Working Collaboratively with Families

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  • This article was downloaded by: [University of Wisconsin-Milwaukee]On: 07 October 2014, At: 18:32Publisher: RoutledgeInforma Ltd Registered in England and Wales Registered Number:1072954 Registered office: Mortimer House, 37-41 Mortimer Street,London W1T 3JH, UK

    Social Work in Health CarePublication details, including instructionsfor authors and subscription information:http://www.tandfonline.com/loi/wshc20

    Working Collaborativelywith FamiliesAgnes B. Hatfield PhD aa University of Maryland , USAPublished online: 12 Oct 2008.

    To cite this article: Agnes B. Hatfield PhD (1997) Working Collaborativelywith Families, Social Work in Health Care, 25:3, 77-85, DOI: 10.1300/J010v25n03_07

    To link to this article: http://dx.doi.org/10.1300/J010v25n03_07

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  • Working Collaboratively with Families

    Agnes B. Hatfield, PhD

    SUMMARY. Research studies indicate that significant tension char- acterizes the relationships between providers and families whose relative is being treated in the mental health system. The author recommends that genuinely collaborative relationships be developed in order that people receiving treatment receive optimal care. Collab- oration is defined, barriers identified, and ways to overcome these barriers suggested. [Arlicle copies available for afee fmm The Haworth Document Delivery Service: 1-800-342-9678. E-mail address: getinjb@ haworth.com]

    The role that families play in the support and care of their relative with mental illness has gained increased attention in the past two decades. It is now generally recognized that people with mental illnesses do substantial- ly better in life if they have the interest and concern of their families. It is also recognized that the personal cost to the family in providing support and care can be high and burnout is likely if providers do not provide appropriate support and information.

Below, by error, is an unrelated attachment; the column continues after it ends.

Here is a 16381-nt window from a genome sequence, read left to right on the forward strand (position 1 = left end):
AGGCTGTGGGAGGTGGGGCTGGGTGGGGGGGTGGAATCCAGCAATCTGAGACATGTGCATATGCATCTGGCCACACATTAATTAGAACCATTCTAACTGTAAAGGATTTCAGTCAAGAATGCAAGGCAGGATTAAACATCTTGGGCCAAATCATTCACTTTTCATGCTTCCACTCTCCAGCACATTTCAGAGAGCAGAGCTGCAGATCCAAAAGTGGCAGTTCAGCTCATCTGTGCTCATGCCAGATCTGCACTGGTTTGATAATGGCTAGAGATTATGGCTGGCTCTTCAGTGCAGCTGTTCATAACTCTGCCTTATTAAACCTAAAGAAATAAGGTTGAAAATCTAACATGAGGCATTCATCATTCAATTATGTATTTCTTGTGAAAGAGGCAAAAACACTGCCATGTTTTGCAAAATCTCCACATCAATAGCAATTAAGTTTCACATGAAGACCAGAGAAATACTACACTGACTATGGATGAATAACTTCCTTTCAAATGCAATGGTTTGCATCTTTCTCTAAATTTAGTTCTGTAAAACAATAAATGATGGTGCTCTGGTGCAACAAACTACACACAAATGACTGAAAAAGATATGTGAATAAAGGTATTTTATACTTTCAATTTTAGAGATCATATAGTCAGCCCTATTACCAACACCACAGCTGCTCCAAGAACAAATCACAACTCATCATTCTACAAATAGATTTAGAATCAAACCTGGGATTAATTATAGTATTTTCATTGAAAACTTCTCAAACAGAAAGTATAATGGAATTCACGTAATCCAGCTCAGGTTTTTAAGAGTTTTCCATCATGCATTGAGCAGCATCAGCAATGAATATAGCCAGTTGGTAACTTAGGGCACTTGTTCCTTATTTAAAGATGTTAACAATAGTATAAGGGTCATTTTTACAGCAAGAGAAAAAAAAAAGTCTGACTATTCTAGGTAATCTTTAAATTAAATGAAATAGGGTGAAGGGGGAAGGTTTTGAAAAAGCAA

The way families of mentally ill relatives are viewed has shifted so markedly in the past few years that it has often been called a paradigm shift. Providers have shifted from seeing families as causing mental illness to viewing them as victims of it with their suffering being almost as great

    Agnes 8. Hatfield is Professor Emeritus, University of Maryland. This paper was presented at the First International Conference on Social Work

    in Health and Mental Health Care, The Hebrew University of Jerusalem, Jerusa- lem. January, 1995.

    [Hawonh co-indexing entry note]: "Working Collaboratively with Families." Hatlield. Agnes B. Co-published simultaneously in Social Work in Health Cam (The Hawonh Press, Inc.) Vol. 25. No. 3, 1997, pp. 77-85; and: Social Work in Menlal Health: Tiends and Issues (ed: Uri Aviram) The Haworih Press, lnc.. 1997, pp. 77-85. Single or multiple copies of this article are available for a fee from The Hawonh Document Delivery Service [I-800-342-9678. 9:00 a.m. - 500 p.m. (EST). E-mail address: getinfo@hawonh.com].

    O 1997 by The Haworth Press, Inc. All rights reserved. 77

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  • 78 SOCIAL WORK IN MENTAL HEALTH: TRENDS AND ISSUES

    as that of their disabled relatives. Instead of seeing families as a part of the problem, they are now seen as part of the solution. No longer do profes- sionals focus on the pathology of families, but rather on their strengths. The view that families need treatment has given way to the view they need support, information, and practical assistance. The goal is to empower families, not diagnose and label them as clients or patients.

    SOCIAL CHANGES LEADING TO ATTITUDINAL CHANGES

    The recent profound attitudinal changes toward families were a result of a number of interrelated social changes. Of special importance were: